For reasons that I cannot really explain, ruins fascinate me. Their history, the people who lived there, their beliefs, their art, culture, their life and their ultimate downfall never fails to interest me. While in Jaisalmer, I heard about the ruins of Kuldhara, and knew that I could not come away without a visit. Yes, ruins have that effect on me; they draw me in like a magnet.
So that is how I came to be on the road to Kuldhara, about 20 km from Jaisalmer, one February afternoon listening to Sushil, my car driver-cum-guide, narrate the fairytale-like story of how Kuldhara came to be abandoned, cursed and haunted; forgotten, and then discovered after almost 2 centuries. It was a story that was fascinating in every aspect !
In the late 18th and early 19th centuries, Kuldhara is inhabited by the rich and wealthy community of Paliwal brahmins. Kuldhara is the largest of a cluster of 84 villages that this community is spread out in. Involved in both agricultural trade and practice, as well as other businesses, the Paliwals contribute a substantial amount to the Jaisalmer kingdom’s coffers.
This is also the time when the Maharaja of Jaisalmer is only a titular head; the real power lies in the hands of his Prime Minister or Diwan, Salum Singh. The Diwan has a lecherous eye and one day this eye falls upon a Kuldhara village belle. He asks, no demands, to marry her. The girl’s father refuses as the Diwan is from a lower caste. The Diwan is furious and gives a 24-hour ultimatum to the girl’s father to change his mind or else…
An emergency community council of the Paliwal Brahmins is convened and they arrive at a decision — to leave the area for ever immediately to avoid death and dishonour.
And so it came to happen that the residents of Kuldhara and the other 83 villages take what they can with them, bury the rest and leave their villages in the dead of the night, never to return. The people of Kuldhara also leave a curse behind that nobody would ever be able to live in the village ever again, and whoever tried to dig out the wealth would live to regret it.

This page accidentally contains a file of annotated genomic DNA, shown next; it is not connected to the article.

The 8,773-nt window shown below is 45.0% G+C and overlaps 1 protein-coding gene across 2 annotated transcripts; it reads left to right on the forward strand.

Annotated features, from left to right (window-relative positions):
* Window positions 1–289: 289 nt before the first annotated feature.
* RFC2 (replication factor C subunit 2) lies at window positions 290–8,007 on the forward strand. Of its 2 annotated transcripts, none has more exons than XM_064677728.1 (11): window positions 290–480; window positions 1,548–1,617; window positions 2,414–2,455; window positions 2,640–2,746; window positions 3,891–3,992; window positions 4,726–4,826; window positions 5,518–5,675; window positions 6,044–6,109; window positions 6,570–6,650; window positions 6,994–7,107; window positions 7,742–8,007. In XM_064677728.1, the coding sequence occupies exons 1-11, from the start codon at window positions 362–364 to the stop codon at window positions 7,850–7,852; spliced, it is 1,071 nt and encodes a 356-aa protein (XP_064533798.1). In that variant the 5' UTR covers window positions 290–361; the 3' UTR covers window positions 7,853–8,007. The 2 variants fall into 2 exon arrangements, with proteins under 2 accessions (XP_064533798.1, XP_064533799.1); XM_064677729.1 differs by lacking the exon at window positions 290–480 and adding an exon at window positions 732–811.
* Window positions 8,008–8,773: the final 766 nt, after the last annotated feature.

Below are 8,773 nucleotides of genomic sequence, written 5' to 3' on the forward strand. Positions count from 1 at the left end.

Time passes. Days turn into weeks, months, years and then decades. A century goes by and then another. The elements take over and decay and ruin set in. Instead of humans, rats, snakes and desert foxes make the village their home. The ghosts of those who had been forced to abandon Kuldhara also return to the village after their deaths. By now, Kuldhara and its people have passed into folklore and have been forgotten by nearly everyone around. Only a few people from the surrounding villages go there occasionally, more out of curiosity than for any other reason. And then, one day in 1998 something happens to change all this.
Two foreigners are seen wandering around in Kuldhara and digging out stuff from the houses in the village and putting them in their bags. The people who see them alert the local police, who arrive there to investigate. On searching the bags, gold and silver items are recovered. The foreigners are jailed, the local archaeology department is informed, etc. Suddenly Kuldhara is back in the news, and with this its potential as a tourist attraction is recognised and acknowledged.
And then work begins to transform it into one. Security guards are appointed as the first step. An entrance archway, almost like a triumphal arch, is built for tourists to enter the village on payment of fees, some of the overgrowth is cleared, a few houses are “renovated and restored”, the local temple made somewhat functional, and voilà an abandoned village is all set to welcome visitors, but strictly during daylight hours only.